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posted on 06.06.2022, 09:38 authored by Xusen Zou, Runchen Wang, Zhao Yang, Qixia Wang, Wenhai Fu, Zhenyu Huo, Fan Ge, Ran Zhong, Yu Jiang, Jiangfu Li, Shan Xiong, Wen Hong, Wenhua Liang
Background

Family socioeconomic position (SEP) in childhood is an important factor to predict some chronic diseases. However, the association between family SEP in childhood and the risk of lung cancer is not clear.

Methods

A systematic search was performed to explore their relationship. We selected education level, socioeconomic positions of parents and childhood housing conditions to represent an individual family SEP. Hazard ratios (HRs) of lung cancer specific-mortality were synthesized using a random effects model. Two-sample Mendelian randomization (MR) was carried out with summary data from published genome-wide association studies of SEP to assess the possible causal relationship of SEP and risk of lung cancer.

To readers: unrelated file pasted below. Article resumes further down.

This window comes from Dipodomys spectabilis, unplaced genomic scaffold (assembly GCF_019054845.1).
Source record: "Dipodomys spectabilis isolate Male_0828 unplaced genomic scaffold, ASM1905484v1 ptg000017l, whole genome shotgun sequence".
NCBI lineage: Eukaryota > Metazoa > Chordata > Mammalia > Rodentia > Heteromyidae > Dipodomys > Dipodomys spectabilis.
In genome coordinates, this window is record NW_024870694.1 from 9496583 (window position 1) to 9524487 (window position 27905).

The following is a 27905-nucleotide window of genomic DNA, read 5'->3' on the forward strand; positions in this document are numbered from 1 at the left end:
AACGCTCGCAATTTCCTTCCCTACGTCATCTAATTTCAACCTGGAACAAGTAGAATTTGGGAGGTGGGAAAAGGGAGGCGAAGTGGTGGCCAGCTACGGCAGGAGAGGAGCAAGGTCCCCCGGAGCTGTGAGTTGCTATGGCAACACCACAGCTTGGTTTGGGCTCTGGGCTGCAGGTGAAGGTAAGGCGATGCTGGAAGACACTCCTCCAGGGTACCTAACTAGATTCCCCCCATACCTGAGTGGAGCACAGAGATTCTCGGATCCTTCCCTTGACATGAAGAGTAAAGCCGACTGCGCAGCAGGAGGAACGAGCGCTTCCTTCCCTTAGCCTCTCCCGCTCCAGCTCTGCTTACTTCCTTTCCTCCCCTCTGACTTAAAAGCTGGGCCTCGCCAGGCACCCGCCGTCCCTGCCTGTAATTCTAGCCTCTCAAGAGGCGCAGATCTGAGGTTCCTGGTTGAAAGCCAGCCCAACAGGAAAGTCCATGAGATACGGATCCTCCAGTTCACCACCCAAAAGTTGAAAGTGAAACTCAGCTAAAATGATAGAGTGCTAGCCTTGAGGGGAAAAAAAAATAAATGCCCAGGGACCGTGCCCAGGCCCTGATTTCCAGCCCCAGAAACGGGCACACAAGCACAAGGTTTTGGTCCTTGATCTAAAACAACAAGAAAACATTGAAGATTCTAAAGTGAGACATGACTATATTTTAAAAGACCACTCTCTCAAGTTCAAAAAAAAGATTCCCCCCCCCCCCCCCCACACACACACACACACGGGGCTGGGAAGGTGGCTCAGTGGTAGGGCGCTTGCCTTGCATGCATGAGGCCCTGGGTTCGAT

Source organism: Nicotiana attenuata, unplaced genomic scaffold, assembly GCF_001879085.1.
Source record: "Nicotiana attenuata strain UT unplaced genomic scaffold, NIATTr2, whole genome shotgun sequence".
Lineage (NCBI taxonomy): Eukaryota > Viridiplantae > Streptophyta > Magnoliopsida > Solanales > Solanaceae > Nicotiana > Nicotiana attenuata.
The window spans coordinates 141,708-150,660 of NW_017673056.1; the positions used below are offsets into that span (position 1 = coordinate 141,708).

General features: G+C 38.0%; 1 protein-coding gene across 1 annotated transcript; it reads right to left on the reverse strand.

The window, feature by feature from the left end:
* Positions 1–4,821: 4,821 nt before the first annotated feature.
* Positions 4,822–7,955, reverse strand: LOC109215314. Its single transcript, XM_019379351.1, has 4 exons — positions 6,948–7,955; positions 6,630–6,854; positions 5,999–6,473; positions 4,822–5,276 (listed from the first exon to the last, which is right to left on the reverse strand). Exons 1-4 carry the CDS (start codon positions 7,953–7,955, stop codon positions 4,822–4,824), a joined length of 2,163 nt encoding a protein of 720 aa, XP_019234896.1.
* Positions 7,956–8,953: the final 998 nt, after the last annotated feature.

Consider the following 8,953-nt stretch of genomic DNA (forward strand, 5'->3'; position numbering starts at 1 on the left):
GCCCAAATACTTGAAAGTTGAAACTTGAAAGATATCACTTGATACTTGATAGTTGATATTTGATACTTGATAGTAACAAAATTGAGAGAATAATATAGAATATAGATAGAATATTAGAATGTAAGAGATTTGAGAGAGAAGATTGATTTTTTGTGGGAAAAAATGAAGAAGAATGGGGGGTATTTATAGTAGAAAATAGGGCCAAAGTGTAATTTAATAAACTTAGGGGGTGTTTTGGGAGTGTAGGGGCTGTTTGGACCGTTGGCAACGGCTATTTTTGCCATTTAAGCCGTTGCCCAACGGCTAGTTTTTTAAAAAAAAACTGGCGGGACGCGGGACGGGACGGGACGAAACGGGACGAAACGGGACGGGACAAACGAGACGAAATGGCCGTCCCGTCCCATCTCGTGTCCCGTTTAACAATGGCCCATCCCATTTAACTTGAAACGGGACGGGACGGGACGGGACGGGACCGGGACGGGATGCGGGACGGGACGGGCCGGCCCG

Results

Through meta-analysis of 13 studies, we observed that to compared with the better SEP, the poorer SEP in the childhood was associated with the increased lung cancer risk in the adulthood (HR: 1.25, 95% CI: 1.10 to 1.43). In addition, the dose-response analysis revealed a positive correlation between the poorer SEP and increased lung cancer risk. Same conclusion was reached in MR [(education level) OR 0.50, 95% CI: 0.39 to 0.63; P < 0.001].

Conclusion

This study indicates that poor family socioeconomic position in childhood is causally correlated with lung cancer risk in adulthood.

Systematic Review Registration

identifier: 159082.

History

References